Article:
I fasted lightly over two days while in Thailand, consuming nothing but juice made from fresh fruit and vegetables, finally giving my worn-out body a well-earned rest. For a long time, I have been refraining from consuming too much sugar or carbohydrates, eating unpolished rice instead of white rice, and cutting back on “udon” and “somen” noodles to eat “soba” noodles instead. But lately, I have been finding that even unpolished rice is too heavy, and I have switched to quinoa, the superfood from South America. Even while traveling, if I developed an appetite for green curry or gapao rice, I would be somewhat finicky and ask the hotel to cook up some quinoa for me. However, they obliged without hesitation much to my gratitude, perhaps because many overseas visitors in Thailand require a gluten-free diet or have to restrict their sugar intake.

Incidentally, many restaurants in Thailand do not use white sugar, but use palm sugar with a low glycemic index. I found this gentle on the body, because it limits drastic fluctuations in blood sugar levels. In fact, I even had some ice cream, which I hadn’t eaten in several years. It was a simple, yet rich ice cream made of nothing but coconut milk and palm sugar, and it melted gently inside my mouth.

In Thailand, there is a person called Nong, whom I trust highly. She is a physiotherapist, and I entrust my weary body to her every time I visit so that she can give me a stomach massage, known as Chi Nei Tsang. Her husband, Surachai, is also an outstanding Pilates instructor, and he supports me in my effort to make my body move the way I want it to move, despite it being difficult to straighten it for certain reasons.

These last few years, I have focused on loosening my fasciae. The fibers of the fasciae are said to become stuck together as they accumulate damage from past accidents and psychological trauma, and I feel so much better when they are loosened. This has led me to try Rolfing, treatment by physiotherapists, self-massages using balls and rollers, and a variety of other methods, but this time, Surachai introduced me to some new tools known as a Trigger Point QuadBaller and Massage Ball. They felt so good I bought them immediately. Both can be replaced with a tennis ball or a golf ball, but how can you resist when you’re told that you need these tools for optimal effects…. Actually using them every day, I have found that I feel pain in unexpected places, making me realize that all parts of the human body are interconnected. The greatest blissful moment in life is when my body feels completely relaxed, and I sink into bed, as if my horizontal body were being sucked into the earth. Add to that a nice meal and ample sleep, and immerse me in the beauty of nature and I cannot ask for anything more. But can it be that people cannot find true happiness unless they marry?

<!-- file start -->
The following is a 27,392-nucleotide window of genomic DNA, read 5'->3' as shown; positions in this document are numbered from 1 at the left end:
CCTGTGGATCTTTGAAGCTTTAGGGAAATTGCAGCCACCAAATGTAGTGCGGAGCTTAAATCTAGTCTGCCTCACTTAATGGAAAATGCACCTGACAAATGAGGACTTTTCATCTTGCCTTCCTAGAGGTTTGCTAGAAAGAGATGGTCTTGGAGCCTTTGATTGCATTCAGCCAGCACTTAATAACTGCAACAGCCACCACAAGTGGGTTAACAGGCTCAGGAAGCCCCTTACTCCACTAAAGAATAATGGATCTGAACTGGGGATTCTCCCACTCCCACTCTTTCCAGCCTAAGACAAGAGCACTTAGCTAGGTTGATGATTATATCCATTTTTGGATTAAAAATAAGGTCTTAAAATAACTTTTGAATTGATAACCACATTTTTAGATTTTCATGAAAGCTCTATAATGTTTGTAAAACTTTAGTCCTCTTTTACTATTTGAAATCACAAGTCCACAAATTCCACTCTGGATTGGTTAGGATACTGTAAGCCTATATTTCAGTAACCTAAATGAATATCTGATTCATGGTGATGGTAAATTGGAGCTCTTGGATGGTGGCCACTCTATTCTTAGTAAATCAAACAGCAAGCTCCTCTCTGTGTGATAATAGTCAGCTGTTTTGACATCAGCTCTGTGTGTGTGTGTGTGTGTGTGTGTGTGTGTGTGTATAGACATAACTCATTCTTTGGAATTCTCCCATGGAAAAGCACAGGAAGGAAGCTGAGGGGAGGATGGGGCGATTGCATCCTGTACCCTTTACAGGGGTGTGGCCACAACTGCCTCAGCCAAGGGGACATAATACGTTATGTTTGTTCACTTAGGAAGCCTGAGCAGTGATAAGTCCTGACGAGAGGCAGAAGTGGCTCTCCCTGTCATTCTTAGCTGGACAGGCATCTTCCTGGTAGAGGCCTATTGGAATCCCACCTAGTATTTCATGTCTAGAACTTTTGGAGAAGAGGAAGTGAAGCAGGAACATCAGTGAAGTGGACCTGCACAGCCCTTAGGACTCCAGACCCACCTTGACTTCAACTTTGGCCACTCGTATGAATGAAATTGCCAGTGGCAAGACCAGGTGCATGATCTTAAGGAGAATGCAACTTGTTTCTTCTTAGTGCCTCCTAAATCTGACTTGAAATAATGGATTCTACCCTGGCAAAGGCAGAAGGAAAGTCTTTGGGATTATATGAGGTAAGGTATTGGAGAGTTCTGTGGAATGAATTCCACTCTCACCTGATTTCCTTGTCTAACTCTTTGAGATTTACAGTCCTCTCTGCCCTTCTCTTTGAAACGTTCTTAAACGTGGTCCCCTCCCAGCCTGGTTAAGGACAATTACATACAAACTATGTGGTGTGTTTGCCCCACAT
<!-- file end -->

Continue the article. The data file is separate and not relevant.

The drama series, “Watashi Kekkon Dekinain-janakute, Shinain-desu (It’s Not that I Can’t Marry, but I Don’t Want to),” will end with the airing of the 10th episode at 10:00 P.M. tonight.

Please watch it until the very end to find out where the heroine, Miyabi’s heart leads her as she meanders her way through life.

There Is No Way of Knowing Where My Heart Will Lead Me

Borobudur Temple Compounds in Indonesia

Borobudur Temple Compounds in Indonesia

How has everyone been spending their time?

I have been enjoying myself relaxing, which I hadn’t had the chance to do much of lately. I was hoping to devote myself to reading or watching movies; something I hadn’t done in a long time. However, as I took my time to do stretching and Pilates exercises every morning, I found myself growing drowsy by the time I finished eating lunch, and all I could do was take naps, making no progress in reading my book. It was the same with watching movies. I have vague memories of watching opening scenes, but I found myself inadvertently nodding off, only to wake up during the credit rolls. I have been relieved of my duties filming dramas and performing plays, so you will have to excuse me if I am living an extremely lethargic lifestyle at the moment.

Speaking of dramas, the 9th episode of “Watashi Kekkon Dekinain-janakute, Shinain-desu (It’s Not that I Can’t Marry, but I Don’t Want to)” will air at 10:00 P.M. tonight.

In the 8th episode, Miyabi found herself faced with the harsh reality of being on the verge of turning 40, but not having a steady boyfriend, when the effeminate Ryotaro suddenly expresses his desire to split up, just at a time when she was starting to fall for him in spite of the age difference. Being completely helpless, it seems that all she can do is devote herself to work, when out of the blue, and in between dates with Ryotaro, her true love and high school heartthrob, whom she had neglected for a while suddenly confesses, telling her, “I’m not interested in marriage, but I want to go out with you.”